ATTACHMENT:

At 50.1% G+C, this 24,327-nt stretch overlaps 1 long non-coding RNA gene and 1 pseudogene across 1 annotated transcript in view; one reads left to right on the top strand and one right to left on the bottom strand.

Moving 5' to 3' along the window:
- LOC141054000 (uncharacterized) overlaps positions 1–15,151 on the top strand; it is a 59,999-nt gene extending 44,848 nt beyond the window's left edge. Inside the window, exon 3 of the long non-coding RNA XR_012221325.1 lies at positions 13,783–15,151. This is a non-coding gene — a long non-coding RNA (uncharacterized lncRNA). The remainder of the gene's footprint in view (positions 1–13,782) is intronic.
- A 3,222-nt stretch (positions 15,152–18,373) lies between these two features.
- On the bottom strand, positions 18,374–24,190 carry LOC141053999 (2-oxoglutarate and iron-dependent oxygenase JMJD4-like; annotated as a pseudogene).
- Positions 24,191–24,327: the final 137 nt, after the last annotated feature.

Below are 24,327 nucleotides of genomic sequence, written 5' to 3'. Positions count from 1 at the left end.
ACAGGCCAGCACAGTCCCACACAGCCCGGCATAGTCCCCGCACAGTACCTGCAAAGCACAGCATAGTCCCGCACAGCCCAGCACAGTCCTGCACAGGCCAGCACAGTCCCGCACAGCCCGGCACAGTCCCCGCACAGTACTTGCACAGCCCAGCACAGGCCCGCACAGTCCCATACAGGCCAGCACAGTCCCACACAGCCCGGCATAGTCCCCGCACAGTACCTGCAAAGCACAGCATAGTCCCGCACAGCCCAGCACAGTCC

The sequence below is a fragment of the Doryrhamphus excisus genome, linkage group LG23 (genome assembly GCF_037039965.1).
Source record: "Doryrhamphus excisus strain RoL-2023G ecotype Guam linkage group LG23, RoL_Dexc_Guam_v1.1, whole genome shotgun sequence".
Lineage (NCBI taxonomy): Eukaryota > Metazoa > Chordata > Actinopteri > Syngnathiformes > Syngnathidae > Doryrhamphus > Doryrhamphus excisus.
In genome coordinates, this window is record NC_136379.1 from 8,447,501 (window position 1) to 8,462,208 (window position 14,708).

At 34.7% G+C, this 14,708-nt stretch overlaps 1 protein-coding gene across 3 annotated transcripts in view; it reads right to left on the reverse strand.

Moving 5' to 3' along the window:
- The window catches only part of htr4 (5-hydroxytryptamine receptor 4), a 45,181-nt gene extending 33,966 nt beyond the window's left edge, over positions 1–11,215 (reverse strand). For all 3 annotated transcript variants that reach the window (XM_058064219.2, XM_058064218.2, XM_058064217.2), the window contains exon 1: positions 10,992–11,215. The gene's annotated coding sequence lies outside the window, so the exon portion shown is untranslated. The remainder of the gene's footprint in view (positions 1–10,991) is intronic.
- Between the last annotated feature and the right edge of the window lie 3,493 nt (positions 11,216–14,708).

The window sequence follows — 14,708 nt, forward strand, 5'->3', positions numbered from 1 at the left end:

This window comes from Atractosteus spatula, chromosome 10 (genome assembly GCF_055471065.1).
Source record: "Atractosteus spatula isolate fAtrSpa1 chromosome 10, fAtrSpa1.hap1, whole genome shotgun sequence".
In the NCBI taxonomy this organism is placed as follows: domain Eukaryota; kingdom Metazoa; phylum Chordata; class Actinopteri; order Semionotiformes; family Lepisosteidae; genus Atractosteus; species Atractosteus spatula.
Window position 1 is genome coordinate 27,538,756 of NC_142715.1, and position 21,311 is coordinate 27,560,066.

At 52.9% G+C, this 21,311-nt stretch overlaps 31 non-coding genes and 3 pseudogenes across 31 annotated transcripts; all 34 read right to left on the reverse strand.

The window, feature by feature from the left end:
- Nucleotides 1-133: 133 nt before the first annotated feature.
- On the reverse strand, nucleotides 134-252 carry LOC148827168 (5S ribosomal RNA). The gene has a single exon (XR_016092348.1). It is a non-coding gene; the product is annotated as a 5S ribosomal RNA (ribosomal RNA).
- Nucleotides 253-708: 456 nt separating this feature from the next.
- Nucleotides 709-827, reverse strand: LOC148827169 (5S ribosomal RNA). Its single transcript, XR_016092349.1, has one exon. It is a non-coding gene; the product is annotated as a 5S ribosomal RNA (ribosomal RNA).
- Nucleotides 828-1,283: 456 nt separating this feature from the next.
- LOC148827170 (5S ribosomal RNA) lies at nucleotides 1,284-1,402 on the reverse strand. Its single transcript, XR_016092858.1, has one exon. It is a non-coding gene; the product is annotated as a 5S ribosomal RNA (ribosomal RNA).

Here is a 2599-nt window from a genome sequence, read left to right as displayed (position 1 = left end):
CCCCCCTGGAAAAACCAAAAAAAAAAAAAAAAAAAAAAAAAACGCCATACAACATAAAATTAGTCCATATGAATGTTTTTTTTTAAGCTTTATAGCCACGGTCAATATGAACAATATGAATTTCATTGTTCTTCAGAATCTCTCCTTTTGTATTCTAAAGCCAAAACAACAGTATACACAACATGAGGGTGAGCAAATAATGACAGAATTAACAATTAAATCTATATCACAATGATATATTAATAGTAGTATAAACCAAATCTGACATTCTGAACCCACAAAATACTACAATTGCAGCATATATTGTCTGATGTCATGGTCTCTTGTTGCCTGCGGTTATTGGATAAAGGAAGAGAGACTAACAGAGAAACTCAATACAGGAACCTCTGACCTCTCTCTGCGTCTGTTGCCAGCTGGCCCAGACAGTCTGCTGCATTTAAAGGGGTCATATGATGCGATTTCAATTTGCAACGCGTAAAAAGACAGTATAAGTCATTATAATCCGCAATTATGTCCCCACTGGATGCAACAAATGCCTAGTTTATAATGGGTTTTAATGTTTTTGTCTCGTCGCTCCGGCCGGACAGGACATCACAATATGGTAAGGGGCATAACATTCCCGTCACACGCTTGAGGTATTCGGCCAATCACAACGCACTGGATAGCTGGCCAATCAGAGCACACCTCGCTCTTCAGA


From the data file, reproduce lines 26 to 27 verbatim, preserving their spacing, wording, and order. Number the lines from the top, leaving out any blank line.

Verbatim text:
- Nucleotides 253-708: 456 nt separating this feature from the next.
- Nucleotides 709-827, reverse strand: LOC148827169 (5S ribosomal RNA). Its single transcript, XR_016092349.1, has one exon. It is a non-coding gene; the product is annotated as a 5S ribosomal RNA (ribosomal RNA).